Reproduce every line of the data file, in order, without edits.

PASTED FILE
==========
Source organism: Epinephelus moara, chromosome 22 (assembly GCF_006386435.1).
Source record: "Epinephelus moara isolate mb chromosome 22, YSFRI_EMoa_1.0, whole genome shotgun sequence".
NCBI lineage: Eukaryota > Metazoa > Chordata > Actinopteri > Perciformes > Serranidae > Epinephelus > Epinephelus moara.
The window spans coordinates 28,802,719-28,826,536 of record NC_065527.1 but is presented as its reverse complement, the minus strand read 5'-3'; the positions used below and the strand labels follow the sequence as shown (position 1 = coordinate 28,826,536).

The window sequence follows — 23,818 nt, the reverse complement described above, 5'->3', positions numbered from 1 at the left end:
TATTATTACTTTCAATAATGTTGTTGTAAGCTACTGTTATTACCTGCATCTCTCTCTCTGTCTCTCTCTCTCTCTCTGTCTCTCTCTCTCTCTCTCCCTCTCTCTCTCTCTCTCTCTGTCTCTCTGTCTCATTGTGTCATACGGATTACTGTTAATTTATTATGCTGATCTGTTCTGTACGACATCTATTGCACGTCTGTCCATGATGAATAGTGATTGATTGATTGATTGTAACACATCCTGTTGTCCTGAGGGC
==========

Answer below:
Source organism: Epinephelus moara, chromosome 22 (assembly GCF_006386435.1).
Source record: "Epinephelus moara isolate mb chromosome 22, YSFRI_EMoa_1.0, whole genome shotgun sequence".
NCBI lineage: Eukaryota > Metazoa > Chordata > Actinopteri > Perciformes > Serranidae > Epinephelus > Epinephelus moara.
The window spans coordinates 28,802,719-28,826,536 of record NC_065527.1 but is presented as its reverse complement, the minus strand read 5'-3'; the positions used below and the strand labels follow the sequence as shown (position 1 = coordinate 28,826,536).

The window sequence follows — 23,818 nt, the reverse complement described above, 5'->3', positions numbered from 1 at the left end:
TATTATTACTTTCAATAATGTTGTTGTAAGCTACTGTTATTACCTGCATCTCTCTCTCTGTCTCTCTCTCTCTCTCTGTCTCTCTCTCTCTCTCTCCCTCTCTCTCTCTCTCTCTCTGTCTCTCTGTCTCATTGTGTCATACGGATTACTGTTAATTTATTATGCTGATCTGTTCTGTACGACATCTATTGCACGTCTGTCCATGATGAATAGTGATTGATTGATTGATTGTAACACATCCTGTTGTCCTGAGGGC